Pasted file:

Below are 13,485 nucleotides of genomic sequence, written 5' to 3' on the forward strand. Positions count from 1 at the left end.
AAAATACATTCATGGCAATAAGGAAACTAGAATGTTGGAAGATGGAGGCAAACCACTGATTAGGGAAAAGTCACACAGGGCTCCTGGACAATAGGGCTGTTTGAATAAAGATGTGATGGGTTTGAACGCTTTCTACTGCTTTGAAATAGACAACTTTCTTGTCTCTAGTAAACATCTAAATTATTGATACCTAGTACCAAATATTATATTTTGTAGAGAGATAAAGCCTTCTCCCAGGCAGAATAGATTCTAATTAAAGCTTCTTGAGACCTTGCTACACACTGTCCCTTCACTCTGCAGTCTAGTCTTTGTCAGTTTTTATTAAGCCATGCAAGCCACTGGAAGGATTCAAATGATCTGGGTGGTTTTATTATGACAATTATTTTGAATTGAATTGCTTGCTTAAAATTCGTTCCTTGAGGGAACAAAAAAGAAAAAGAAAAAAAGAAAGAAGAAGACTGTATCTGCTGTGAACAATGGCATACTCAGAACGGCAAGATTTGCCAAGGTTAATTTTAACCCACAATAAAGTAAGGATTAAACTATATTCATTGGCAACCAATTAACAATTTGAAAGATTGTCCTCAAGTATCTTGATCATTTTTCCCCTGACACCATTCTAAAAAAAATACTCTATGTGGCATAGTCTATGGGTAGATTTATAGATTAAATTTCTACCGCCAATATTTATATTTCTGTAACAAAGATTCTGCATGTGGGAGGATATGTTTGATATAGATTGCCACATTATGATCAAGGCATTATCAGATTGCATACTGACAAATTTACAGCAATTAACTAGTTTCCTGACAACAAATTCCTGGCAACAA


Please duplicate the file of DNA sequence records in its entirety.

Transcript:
Below are 13,485 nucleotides of genomic sequence, written 5' to 3' on the forward strand. Positions count from 1 at the left end.
AAAATACATTCATGGCAATAAGGAAACTAGAATGTTGGAAGATGGAGGCAAACCACTGATTAGGGAAAAGTCACACAGGGCTCCTGGACAATAGGGCTGTTTGAATAAAGATGTGATGGGTTTGAACGCTTTCTACTGCTTTGAAATAGACAACTTTCTTGTCTCTAGTAAACATCTAAATTATTGATACCTAGTACCAAATATTATATTTTGTAGAGAGATAAAGCCTTCTCCCAGGCAGAATAGATTCTAATTAAAGCTTCTTGAGACCTTGCTACACACTGTCCCTTCACTCTGCAGTCTAGTCTTTGTCAGTTTTTATTAAGCCATGCAAGCCACTGGAAGGATTCAAATGATCTGGGTGGTTTTATTATGACAATTATTTTGAATTGAATTGCTTGCTTAAAATTCGTTCCTTGAGGGAACAAAAAAGAAAAAGAAAAAAAGAAAGAAGAAGACTGTATCTGCTGTGAACAATGGCATACTCAGAACGGCAAGATTTGCCAAGGTTAATTTTAACCCACAATAAAGTAAGGATTAAACTATATTCATTGGCAACCAATTAACAATTTGAAAGATTGTCCTCAAGTATCTTGATCATTTTTCCCCTGACACCATTCTAAAAAAAATACTCTATGTGGCATAGTCTATGGGTAGATTTATAGATTAAATTTCTACCGCCAATATTTATATTTCTGTAACAAAGATTCTGCATGTGGGAGGATATGTTTGATATAGATTGCCACATTATGATCAAGGCATTATCAGATTGCATACTGACAAATTTACAGCAATTAACTAGTTTCCTGACAACAAATTCCTGGCAACAA